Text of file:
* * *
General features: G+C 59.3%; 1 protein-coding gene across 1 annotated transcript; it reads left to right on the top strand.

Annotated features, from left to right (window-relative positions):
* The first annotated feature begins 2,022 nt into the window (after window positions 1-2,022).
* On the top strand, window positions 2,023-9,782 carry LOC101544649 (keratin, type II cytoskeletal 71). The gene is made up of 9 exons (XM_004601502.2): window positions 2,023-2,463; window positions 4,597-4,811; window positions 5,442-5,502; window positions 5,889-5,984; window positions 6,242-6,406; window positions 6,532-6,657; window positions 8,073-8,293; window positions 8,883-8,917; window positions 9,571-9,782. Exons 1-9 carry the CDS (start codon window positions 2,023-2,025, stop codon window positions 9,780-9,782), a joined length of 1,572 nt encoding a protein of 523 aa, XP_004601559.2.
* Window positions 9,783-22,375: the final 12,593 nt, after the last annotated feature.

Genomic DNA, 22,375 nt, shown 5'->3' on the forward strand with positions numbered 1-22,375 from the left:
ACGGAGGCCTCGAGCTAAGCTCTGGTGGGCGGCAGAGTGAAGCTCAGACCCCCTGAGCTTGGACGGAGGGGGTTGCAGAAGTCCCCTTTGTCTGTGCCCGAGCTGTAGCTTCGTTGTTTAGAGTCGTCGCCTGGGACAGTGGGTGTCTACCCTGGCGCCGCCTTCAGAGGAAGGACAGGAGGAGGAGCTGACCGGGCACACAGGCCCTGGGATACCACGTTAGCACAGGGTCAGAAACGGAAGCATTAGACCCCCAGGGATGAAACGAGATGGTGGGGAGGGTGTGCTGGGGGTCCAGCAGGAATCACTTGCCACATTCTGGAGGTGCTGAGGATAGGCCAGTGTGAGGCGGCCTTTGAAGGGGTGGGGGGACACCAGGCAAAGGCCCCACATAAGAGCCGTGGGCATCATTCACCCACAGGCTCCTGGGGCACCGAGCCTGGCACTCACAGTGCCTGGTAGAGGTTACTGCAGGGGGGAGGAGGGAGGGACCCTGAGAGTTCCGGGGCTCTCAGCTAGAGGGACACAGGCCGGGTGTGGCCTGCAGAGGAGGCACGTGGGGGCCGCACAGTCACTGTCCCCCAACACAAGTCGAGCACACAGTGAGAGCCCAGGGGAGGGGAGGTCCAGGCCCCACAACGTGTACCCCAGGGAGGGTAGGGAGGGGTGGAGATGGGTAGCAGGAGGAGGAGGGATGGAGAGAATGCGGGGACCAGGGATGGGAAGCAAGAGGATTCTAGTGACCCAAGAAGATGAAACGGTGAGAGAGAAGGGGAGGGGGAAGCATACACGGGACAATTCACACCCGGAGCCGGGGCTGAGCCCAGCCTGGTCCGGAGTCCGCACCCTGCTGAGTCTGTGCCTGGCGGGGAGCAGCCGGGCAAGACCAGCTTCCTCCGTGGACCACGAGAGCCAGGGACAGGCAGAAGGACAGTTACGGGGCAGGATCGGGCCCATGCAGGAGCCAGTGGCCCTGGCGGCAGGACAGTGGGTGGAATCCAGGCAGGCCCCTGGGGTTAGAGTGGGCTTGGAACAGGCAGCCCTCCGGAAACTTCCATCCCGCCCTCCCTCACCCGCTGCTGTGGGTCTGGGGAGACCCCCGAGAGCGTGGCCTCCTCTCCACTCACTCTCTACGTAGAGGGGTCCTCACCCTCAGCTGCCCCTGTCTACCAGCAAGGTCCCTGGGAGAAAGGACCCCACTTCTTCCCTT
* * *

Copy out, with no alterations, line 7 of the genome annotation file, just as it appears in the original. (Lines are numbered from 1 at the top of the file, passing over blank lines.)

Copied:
ACGGAGGCCTCGAGCTAAGCTCTGGTGGGCGGCAGAGTGAAGCTCAGACCCCCTGAGCTTGGACGGAGGGGGTTGCAGAAGTCCCCTTTGTCTGTGCCCGAGCTGTAGCTTCGTTGTTTAGAGTCGTCGCCTGGGACAGTGGGTGTCTACCCTGGCGCCGCCTTCAGAGGAAGGACAGGAGGAGGAGCTGACCGGGCACACAGGCCCTGGGATACCACGTTAGCACAGGGTCAGAAACGGAAGCATTAGACCCCCAGGGATGAAACGAGATGGTGGGGAGGGTGTGCTGGGGGTCCAGCAGGAATCACTTGCCACATTCTGGAGGTGCTGAGGATAGGCCAGTGTGAGGCGGCCTTTGAAGGGGTGGGGGGACACCAGGCAAAGGCCCCACATAAGAGCCGTGGGCATCATTCACCCACAGGCTCCTGGGGCACCGAGCCTGGCACTCACAGTGCCTGGTAGAGGTTACTGCAGGGGGGAGGAGGGAGGGACCCTGAGAGTTCCGGGGCTCTCAGCTAGAGGGACACAGGCCGGGTGTGGCCTGCAGAGGAGGCACGTGGGGGCCGCACAGTCACTGTCCCCCAACACAAGTCGAGCACACAGTGAGAGCCCAGGGGAGGGGAGGTCCAGGCCCCACAACGTGTACCCCAGGGAGGGTAGGGAGGGGTGGAGATGGGTAGCAGGAGGAGGAGGGATGGAGAGAATGCGGGGACCAGGGATGGGAAGCAAGAGGATTCTAGTGACCCAAGAAGATGAAACGGTGAGAGAGAAGGGGAGGGGGAAGCATACACGGGACAATTCACACCCGGAGCCGGGGCTGAGCCCAGCCTGGTCCGGAGTCCGCACCCTGCTGAGTCTGTGCCTGGCGGGGAGCAGCCGGGCAAGACCAGCTTCCTCCGTGGACCACGAGAGCCAGGGACAGGCAGAAGGACAGTTACGGGGCAGGATCGGGCCCATGCAGGAGCCAGTGGCCCTGGCGGCAGGACAGTGGGTGGAATCCAGGCAGGCCCCTGGGGTTAGAGTGGGCTTGGAACAGGCAGCCCTCCGGAAACTTCCATCCCGCCCTCCCTCACCCGCTGCTGTGGGTCTGGGGAGACCCCCGAGAGCGTGGCCTCCTCTCCACTCACTCTCTACGTAGAGGGGTCCTCACCCTCAGCTGCCCCTGTCTACCAGCAAGGTCCCTGGGAGAAAGGACCCCACTTCTTCCCTT